With memories playing a big role this week, I remembered a Rolltop Roundup I wrote back in June 1973, about some of mine. Remember this is written from a viewpoint of 46 years ago, when Eastman Kodak was a powerhouse. 

Somewhere back in a corner of a desk drawer in my boyhood home is a baseball.  I never got to play with it. It’s a big league ball, and it was signed by Babe Ruth. But time has taken its toll, and you can barely make out the handwriting. If you didn’t know it said Babe Ruth you wouldn’t know it was a priceless memento. 

I saw the Babe only once. Old, sick, he stood on spindly legs and waved to the crowd which was paying tribute to him in St. Louis. It was in the days before Big League ball ever came west of the Rockies. The Babe was the guest of honor that day in 1948. 

My wife says that when I’m on a trip I’m so busy taking pictures I never have time to enjoy the scenery. That’s OK. With the pictures, I have the rest of my life to enjoy it. The other day when old Navy friends came to town we dug out the films and had a good laugh over how young we looked then. 

Those of you who have taken a trip to Europe have probably come back loaded with post cards and pamphlets showing the art galleries, churches and castles you visited. Can you imagine coming home from Europe with nothing to remember it by?

Old radio shows are becoming the in thing with the old nostalgia set. The William Tell Overture, followed by Hi-Yo Silver, Away, sends shivers up my back. So does the Great Gildersleeve’s laugh and Fibber McGee’s closet. I only wish I still had my Little Orphan Annie decoder. It’s probably worth its weight in gold now. People are paying big prices for Nostalgia. I wonder what I did with that old issue of Superman comics?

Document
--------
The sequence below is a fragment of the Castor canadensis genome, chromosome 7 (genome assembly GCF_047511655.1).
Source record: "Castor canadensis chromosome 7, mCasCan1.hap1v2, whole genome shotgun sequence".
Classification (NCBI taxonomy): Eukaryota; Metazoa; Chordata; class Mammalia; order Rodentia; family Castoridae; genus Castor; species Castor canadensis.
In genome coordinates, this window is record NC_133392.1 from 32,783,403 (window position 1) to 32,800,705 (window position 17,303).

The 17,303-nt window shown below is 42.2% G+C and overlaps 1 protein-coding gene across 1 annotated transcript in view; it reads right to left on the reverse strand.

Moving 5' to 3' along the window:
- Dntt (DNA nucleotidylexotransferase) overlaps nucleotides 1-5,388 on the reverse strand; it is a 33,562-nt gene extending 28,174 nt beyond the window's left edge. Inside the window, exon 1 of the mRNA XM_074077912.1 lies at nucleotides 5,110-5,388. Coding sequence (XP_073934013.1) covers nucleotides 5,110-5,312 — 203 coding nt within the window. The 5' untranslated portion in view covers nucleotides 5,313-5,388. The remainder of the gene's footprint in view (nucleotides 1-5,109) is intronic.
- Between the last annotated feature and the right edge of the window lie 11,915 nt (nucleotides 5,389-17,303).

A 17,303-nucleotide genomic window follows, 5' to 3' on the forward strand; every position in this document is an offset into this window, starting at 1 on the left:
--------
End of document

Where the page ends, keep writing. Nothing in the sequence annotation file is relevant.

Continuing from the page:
The kids will look at you funny if you tell them you can remember nickel ice cream cones. “So what?” they may say, until you add “two scoops.” If you want to confuse them entirely, tell them about climbing into the rear of the ice truck to get frozen chips to suck on. That’s what kids did when they didn’t have a nickel for ice cream – and plenty didn’t.

Remember when the milkman came every day?  And the postman always came twice a day – with stamps only three cents and post cards a penny. How we fretted when the post office department reduced delivery to once a day.

We even had our groceries delivered. All my mother did was pick up the phone and order. The laundryman picked the bundle of shirts up off the porch. Nobody ever worried about them being swiped.

Everything that is old to us now was brand new in those days. Can you imagine when we’ll look back on our modern TV sets as though they were as antique as the crystal radio. Today’s dishwashers will have a place in the museum along side the scrubbing brush, and your automatic clothes washer will be side by side with the wringer washer that always used to trap little kids’ fingers.

And you’ll wonder at those weird looking automobiles that people say used to create something called smog. They’ll have them in the Smithsonian along with the smudge pot.

Don’t laugh, kids. Someday you’ll look back on this year with nostalgia.

 

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